QUITE often it’s the small annoyances in life that really get people riled.
In Wednesday’s paper we published a letter from a reader complaining about noisy kids and breastfeeding mums in a Nowra restaurant. Our correspondent was urging restaurants to follow the lead of some airlines and have separate sections for parents with kids.
We decided to strike up a conversation with the community via our Facebook page and, boy, did we get an impassioned response.
First out of blocks was Eve, who said the very suggestion was selfish as most people had kids. Ben quickly chimed in as the parent of two very well-behaved children, saying it was a great idea to have kid-free areas in restaurants. The comments then came thick and fast. Christine agreed with the idea. She fessed up to having four children who could be crazy and feral. A segregated area, she said, would enable parents to stop having to shoosh their little ones and avoid embarrassment.
The most amusing comment came from Troy, who reasoned that because he didn’t run amok in the McDonald’s playground, he thought it reasonable children didn’t disturb adults at the dinner table. He said he’d brought up six children and taught them to be respectful around adults.
Within two hours of posting the letter on our Facebook page, more than 300 followers had been reached and the conversation had spread through the community.
It is, as we said, a curly question. How do you balance the rights of adults with the exuberance of children? Have we lost the plot when it comes to setting behavioural boundaries on our offspring?
Back in my childhood – not quite in the days of silent radio but almost – strict limits were set. If we were to join the adults at the dinner table it was on the proviso we were well-mannered. After setting the table, we spoke only when spoken to, we passed the food without leaning over one another, we sought permission to leave and never, ever did we dare rest our elbows on the table.
Our good behaviour was rewarded with restaurant outings – back then, going out to eat was a very rare treat one looked forward to for weeks. Because we were taught not to embarrass our parents, we travelled with them – on ships, planes and trains. We were seen and not heard unless we were invited to talk. That invitation came without fail, I suspect, because we were well- behaved.
These days, it’s different. The world has become a much noisier place. So many new things compete for our attention: television, radio, billboards, the latest gadget, email, the smartphone, Facebook … and, of course, our kids. And these tuggers at elbows can be extremely loud.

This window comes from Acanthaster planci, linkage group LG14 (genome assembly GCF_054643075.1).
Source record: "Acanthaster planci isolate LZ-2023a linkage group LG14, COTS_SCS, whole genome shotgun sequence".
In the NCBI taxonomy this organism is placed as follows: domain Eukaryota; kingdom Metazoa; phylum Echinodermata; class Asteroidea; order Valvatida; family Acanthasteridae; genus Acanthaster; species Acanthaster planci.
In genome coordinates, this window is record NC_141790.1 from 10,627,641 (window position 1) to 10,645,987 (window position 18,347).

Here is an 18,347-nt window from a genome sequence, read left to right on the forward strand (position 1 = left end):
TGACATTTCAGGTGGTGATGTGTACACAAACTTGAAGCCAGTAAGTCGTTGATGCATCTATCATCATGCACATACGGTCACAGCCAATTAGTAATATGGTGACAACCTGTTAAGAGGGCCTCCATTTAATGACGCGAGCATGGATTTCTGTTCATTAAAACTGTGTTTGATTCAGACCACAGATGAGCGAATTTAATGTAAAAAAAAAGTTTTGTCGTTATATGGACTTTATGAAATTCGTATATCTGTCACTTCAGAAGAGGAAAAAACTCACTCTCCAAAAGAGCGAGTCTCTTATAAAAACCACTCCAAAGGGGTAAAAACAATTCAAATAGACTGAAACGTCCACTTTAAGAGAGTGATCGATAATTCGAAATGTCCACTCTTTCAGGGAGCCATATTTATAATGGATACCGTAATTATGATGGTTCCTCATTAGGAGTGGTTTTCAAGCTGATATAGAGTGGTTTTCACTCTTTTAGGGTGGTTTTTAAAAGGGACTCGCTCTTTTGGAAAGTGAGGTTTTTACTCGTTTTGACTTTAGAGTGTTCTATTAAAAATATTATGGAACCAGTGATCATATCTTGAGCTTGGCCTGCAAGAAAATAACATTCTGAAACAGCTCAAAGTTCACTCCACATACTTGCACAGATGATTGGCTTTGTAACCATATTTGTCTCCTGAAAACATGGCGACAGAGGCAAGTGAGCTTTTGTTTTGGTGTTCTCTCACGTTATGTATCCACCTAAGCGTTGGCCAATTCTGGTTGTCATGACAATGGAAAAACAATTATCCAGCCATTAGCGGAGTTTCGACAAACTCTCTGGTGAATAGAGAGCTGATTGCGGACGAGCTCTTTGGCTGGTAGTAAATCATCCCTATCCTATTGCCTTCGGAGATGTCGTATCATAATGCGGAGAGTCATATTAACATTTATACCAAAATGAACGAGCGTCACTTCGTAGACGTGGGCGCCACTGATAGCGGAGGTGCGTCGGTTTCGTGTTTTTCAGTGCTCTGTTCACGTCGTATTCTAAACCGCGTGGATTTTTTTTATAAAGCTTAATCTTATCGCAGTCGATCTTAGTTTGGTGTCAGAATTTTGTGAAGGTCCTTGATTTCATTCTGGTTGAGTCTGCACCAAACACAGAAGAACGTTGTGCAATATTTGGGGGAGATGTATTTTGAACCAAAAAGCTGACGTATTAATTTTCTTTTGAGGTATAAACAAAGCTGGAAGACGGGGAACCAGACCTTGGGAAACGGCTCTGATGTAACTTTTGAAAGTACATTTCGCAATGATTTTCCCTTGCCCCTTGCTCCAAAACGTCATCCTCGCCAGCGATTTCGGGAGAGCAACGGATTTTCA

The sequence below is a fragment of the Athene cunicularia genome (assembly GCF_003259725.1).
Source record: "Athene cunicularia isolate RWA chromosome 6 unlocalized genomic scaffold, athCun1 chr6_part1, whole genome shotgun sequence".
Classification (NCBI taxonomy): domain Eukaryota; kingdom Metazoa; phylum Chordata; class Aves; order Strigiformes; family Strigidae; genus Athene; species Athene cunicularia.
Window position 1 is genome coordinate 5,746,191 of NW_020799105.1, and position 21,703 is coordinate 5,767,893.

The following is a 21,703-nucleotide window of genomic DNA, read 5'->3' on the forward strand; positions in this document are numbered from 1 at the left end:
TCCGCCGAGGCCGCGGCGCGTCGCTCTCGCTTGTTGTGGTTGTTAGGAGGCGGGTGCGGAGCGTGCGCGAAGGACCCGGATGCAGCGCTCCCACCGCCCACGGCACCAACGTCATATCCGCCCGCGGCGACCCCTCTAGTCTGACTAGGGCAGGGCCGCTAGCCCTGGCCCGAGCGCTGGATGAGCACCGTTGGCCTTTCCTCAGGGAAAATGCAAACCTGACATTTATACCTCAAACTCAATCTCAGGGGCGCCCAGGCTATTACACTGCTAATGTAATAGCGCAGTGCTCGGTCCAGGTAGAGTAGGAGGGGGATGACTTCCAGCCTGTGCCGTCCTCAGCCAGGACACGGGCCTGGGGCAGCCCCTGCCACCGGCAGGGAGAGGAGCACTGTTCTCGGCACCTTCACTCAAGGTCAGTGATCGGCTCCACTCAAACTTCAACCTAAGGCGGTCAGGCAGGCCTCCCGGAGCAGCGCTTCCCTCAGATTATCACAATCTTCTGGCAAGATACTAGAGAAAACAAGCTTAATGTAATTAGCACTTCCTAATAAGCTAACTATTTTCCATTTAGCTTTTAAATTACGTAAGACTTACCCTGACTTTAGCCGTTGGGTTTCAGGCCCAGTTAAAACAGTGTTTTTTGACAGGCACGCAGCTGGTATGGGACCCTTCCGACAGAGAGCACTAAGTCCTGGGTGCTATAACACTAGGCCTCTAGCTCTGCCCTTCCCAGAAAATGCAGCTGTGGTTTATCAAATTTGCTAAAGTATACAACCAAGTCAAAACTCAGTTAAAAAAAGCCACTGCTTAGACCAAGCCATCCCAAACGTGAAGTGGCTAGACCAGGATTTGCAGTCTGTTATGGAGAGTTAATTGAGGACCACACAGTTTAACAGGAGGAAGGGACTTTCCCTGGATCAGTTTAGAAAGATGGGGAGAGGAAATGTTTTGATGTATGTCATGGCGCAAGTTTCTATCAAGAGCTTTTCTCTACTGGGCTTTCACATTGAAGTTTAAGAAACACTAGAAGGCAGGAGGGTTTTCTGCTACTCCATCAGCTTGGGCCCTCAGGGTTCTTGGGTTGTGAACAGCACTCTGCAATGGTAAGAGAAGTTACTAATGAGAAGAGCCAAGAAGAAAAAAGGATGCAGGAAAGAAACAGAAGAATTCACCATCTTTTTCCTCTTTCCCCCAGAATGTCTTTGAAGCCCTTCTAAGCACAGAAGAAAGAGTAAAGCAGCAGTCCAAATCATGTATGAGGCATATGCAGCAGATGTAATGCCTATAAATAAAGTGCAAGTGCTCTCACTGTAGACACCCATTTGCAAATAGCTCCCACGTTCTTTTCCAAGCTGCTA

A once-in-a-decade trip to Planet Ikea in Sydney last weekend illustrated this perfectly. In amongst all the stuff competing for your attention (and your wallet) – the Snit lamps, Daag tables, Prefekt chairs – were little children. Hundreds of them, all squealing at once, darting under your feet, jumping on to the chairs you were just about to sit in. It was a riot, a full-on assault on the nerves. And the parents for the most part were oblivious. Some even seemed to be encouraging the madness. (In the midst of this roiling chaos sat one little angel: a girl about seven years of age engrossed in the book she had brought to keep her amused while mum and dad shopped.)
Now there seems to be a fightback. Shopping centres, airlines, cafes and readers of this paper are drawing a line in the sand. There is a place for youthful exuberance but it’s not the restaurant, the cafe, the business class cabin and other places adults hang out.
Many of those saying enough is enough are parents themselves, hankering for the peace and quiet denied them at home. And they are not having a go at the kids as much as the parents who have not set the boundaries and been considerate of those around them.
Is anyone listening? Judging by the response to our letter they are. They might not agree with one another but at least they are having the conversation. Those with frazzled nerves and noise overload can only wish that one day it will be all quiet on the children front.